When you’re done, examine the panel in a raking light. You should see a wet and even coat of finish. The brush marks should start to flow out and disappear, while the perimeter begins to look drier. If you see puddles or dry spots, move the finish around with the brush. Follow this up with light strokes that go with the grain. Check for drips on the edges and wipe them off.
Next, tackle the edges. Brush on the poly and wipe it off right away with a cloth (Photo 6). This leaves a thin film of varnish that won’t sag or drip. It’s enough protection for edges that won’t be handled very often. Use a raking light to check for a ridge of finish that may have been pushed onto the top. If you see one, smooth it out with a light brush stroke following the grain.
If you want to have more finish on an edge, wait until the faces are dry, then stand the part up on edge for brushing. Don’t forget to wipe off any drips after brushing the edges.
If you’re finishing a curved part, use a much drier brush (Photo 7). Dip the brush’s tip in the finish and stroke lightly with the brush held in a vertical position. Limit your working area to one face and brush out a thin, even coat. Wipe off the adjacent faces to remove any drips.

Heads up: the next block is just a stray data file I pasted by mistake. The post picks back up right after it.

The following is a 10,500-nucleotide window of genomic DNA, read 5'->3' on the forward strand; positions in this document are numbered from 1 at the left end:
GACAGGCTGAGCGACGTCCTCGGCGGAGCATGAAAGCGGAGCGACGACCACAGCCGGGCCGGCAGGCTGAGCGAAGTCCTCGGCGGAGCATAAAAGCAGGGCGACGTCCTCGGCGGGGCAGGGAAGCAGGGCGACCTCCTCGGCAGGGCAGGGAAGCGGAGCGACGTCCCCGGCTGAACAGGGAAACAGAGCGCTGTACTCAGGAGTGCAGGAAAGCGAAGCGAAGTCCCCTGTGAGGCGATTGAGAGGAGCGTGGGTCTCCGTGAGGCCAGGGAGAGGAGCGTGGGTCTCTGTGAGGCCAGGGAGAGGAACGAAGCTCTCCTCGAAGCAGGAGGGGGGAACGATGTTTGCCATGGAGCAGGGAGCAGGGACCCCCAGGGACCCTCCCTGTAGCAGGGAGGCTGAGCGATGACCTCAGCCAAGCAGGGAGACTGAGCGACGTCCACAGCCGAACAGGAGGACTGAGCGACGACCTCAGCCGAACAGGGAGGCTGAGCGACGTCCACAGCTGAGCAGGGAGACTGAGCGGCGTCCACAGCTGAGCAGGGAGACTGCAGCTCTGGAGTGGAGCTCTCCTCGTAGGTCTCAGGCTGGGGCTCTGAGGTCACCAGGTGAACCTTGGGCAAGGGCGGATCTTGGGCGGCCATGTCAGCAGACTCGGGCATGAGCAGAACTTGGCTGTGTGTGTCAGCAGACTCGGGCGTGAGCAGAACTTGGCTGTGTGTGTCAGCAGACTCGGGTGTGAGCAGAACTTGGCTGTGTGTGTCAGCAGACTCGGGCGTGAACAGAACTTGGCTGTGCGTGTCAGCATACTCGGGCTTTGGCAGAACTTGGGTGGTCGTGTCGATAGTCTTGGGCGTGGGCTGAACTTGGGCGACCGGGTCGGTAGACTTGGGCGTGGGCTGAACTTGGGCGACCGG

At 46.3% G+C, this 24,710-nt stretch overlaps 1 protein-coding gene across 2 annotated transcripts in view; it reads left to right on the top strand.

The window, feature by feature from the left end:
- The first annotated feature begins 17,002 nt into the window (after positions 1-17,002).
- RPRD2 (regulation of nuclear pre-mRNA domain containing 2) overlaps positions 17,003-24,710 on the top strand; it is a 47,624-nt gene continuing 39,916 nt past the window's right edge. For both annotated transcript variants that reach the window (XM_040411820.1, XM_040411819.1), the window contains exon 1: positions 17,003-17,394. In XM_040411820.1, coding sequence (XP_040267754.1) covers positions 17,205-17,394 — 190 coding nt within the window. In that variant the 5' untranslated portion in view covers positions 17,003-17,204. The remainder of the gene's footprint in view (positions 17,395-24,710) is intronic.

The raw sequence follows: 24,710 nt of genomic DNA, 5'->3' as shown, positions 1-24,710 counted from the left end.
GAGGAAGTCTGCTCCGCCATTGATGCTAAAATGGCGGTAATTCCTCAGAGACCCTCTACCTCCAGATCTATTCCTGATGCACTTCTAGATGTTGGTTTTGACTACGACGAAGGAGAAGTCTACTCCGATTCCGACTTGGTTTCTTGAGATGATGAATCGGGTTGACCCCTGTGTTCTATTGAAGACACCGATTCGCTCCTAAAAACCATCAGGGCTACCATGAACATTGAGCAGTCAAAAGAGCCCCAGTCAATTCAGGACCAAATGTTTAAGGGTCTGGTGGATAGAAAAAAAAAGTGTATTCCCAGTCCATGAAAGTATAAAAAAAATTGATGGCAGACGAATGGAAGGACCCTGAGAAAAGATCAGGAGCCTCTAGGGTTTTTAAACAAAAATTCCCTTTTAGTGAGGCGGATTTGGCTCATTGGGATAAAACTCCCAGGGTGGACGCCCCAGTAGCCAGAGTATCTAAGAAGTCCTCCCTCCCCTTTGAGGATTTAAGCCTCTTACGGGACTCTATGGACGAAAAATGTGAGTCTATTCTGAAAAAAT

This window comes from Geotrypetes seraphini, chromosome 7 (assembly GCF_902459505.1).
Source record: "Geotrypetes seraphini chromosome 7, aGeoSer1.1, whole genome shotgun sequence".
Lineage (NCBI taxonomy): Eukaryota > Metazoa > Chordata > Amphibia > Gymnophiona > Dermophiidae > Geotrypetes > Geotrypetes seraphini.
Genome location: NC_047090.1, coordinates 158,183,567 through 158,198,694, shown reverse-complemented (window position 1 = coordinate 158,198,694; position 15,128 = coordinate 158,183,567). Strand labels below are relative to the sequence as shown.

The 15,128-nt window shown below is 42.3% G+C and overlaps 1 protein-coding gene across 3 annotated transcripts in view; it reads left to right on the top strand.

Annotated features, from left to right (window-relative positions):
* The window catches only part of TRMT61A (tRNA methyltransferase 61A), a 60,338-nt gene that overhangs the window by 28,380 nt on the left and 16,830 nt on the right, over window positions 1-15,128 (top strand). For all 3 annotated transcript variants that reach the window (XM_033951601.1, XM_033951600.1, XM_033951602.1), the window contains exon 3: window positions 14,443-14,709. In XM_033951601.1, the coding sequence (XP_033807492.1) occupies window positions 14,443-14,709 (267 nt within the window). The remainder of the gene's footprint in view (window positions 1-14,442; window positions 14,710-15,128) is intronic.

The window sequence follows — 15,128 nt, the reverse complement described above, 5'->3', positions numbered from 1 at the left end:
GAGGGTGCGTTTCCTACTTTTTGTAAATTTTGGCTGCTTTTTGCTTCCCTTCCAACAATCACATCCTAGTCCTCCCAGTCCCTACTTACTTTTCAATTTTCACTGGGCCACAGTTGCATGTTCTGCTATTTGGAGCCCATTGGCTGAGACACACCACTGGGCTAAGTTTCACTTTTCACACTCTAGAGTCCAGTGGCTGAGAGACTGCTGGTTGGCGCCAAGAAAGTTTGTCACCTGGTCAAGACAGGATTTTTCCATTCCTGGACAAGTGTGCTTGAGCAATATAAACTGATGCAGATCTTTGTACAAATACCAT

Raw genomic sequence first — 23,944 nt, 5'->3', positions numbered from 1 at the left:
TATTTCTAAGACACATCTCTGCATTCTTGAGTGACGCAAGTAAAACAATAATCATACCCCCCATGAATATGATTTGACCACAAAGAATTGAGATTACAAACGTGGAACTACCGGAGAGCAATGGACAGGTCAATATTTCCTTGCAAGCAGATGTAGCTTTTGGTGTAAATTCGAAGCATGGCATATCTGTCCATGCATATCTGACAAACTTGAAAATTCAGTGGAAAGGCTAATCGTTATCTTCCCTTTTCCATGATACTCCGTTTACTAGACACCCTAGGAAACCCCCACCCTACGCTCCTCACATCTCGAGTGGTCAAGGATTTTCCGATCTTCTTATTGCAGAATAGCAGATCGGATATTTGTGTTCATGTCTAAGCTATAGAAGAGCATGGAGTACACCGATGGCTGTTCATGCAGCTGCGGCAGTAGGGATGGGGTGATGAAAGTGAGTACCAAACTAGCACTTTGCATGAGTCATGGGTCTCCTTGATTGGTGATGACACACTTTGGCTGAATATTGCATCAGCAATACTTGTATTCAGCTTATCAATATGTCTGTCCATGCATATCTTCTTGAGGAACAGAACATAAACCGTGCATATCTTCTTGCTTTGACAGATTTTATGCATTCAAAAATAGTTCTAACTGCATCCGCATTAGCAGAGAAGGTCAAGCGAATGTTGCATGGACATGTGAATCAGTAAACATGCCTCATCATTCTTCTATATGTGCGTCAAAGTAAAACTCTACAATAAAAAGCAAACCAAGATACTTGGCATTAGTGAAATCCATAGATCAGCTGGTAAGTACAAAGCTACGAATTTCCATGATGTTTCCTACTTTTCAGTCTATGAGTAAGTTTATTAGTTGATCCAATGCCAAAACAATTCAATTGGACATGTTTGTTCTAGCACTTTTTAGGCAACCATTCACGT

When you’re done brushing, clean the can’s rim, drop in the brush, hold a deep breath for a minute, and exhale into the can. Quickly put on the lid. This helps to replace the oxygen in the can with carbon dioxide, which minimizes the skin that may develop on the finish’s surface.
Lightly scuff sand every surface after it has dried for one day (Photo 8). Be careful near the edges, where the finish can be extra-thin. The edges that you wiped off should already be smooth, but if you need to sand out a little fuzz, use a very light touch with 800-grit paper.
Once you’re done sanding, use a new foam brush to apply 2-3 coats of gel varnish to the interior surfaces only (Photo 9). Working one part at a time, brush the gel on most of the surface, then smear it around and begin to remove it with a wipe in each hand. Switch to a new set of wipes to remove all the excess gel varnish (Photo 10). Any remaining gel will dry to a sticky mess, so get it off now. Use a clean, folded wipe on the edges. Remove any vagrant gel from the underside of the part and clean off smudges from your hands on the top.